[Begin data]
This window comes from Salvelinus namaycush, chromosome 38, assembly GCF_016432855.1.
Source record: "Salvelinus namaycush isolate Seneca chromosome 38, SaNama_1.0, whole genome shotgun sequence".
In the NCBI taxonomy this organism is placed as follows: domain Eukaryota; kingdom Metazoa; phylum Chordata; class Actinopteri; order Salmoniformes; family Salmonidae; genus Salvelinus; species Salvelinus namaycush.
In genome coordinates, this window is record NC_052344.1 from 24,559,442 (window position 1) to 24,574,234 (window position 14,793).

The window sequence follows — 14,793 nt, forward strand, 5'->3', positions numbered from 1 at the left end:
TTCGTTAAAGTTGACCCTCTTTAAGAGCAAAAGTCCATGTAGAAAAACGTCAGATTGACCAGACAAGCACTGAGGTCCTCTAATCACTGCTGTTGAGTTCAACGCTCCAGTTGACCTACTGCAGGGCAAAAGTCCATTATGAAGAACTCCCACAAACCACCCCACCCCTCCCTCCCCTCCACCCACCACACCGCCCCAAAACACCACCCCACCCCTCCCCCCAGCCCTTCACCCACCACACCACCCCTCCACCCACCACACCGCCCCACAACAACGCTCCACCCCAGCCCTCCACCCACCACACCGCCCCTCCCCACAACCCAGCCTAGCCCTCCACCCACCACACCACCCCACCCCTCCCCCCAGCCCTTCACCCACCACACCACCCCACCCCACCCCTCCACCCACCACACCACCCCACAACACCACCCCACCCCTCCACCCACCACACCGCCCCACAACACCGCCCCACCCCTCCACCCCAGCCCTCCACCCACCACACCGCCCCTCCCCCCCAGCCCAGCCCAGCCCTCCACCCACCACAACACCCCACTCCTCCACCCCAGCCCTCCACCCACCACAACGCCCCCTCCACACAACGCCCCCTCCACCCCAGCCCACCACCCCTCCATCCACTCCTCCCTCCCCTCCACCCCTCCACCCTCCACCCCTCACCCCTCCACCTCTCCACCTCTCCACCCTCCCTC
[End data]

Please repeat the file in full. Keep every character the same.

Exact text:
This window comes from Salvelinus namaycush, chromosome 38, assembly GCF_016432855.1.
Source record: "Salvelinus namaycush isolate Seneca chromosome 38, SaNama_1.0, whole genome shotgun sequence".
In the NCBI taxonomy this organism is placed as follows: domain Eukaryota; kingdom Metazoa; phylum Chordata; class Actinopteri; order Salmoniformes; family Salmonidae; genus Salvelinus; species Salvelinus namaycush.
In genome coordinates, this window is record NC_052344.1 from 24,559,442 (window position 1) to 24,574,234 (window position 14,793).

The window sequence follows — 14,793 nt, forward strand, 5'->3', positions numbered from 1 at the left end:
TTCGTTAAAGTTGACCCTCTTTAAGAGCAAAAGTCCATGTAGAAAAACGTCAGATTGACCAGACAAGCACTGAGGTCCTCTAATCACTGCTGTTGAGTTCAACGCTCCAGTTGACCTACTGCAGGGCAAAAGTCCATTATGAAGAACTCCCACAAACCACCCCACCCCTCCCTCCCCTCCACCCACCACACCGCCCCAAAACACCACCCCACCCCTCCCCCCAGCCCTTCACCCACCACACCACCCCTCCACCCACCACACCGCCCCACAACAACGCTCCACCCCAGCCCTCCACCCACCACACCGCCCCTCCCCACAACCCAGCCTAGCCCTCCACCCACCACACCACCCCACCCCTCCCCCCAGCCCTTCACCCACCACACCACCCCACCCCACCCCTCCACCCACCACACCACCCCACAACACCACCCCACCCCTCCACCCACCACACCGCCCCACAACACCGCCCCACCCCTCCACCCCAGCCCTCCACCCACCACACCGCCCCTCCCCCCCAGCCCAGCCCAGCCCTCCACCCACCACAACACCCCACTCCTCCACCCCAGCCCTCCACCCACCACAACGCCCCCTCCACACAACGCCCCCTCCACCCCAGCCCACCACCCCTCCATCCACTCCTCCCTCCCCTCCACCCCTCCACCCTCCACCCCTCACCCCTCCACCTCTCCACCTCTCCACCCTCCCTC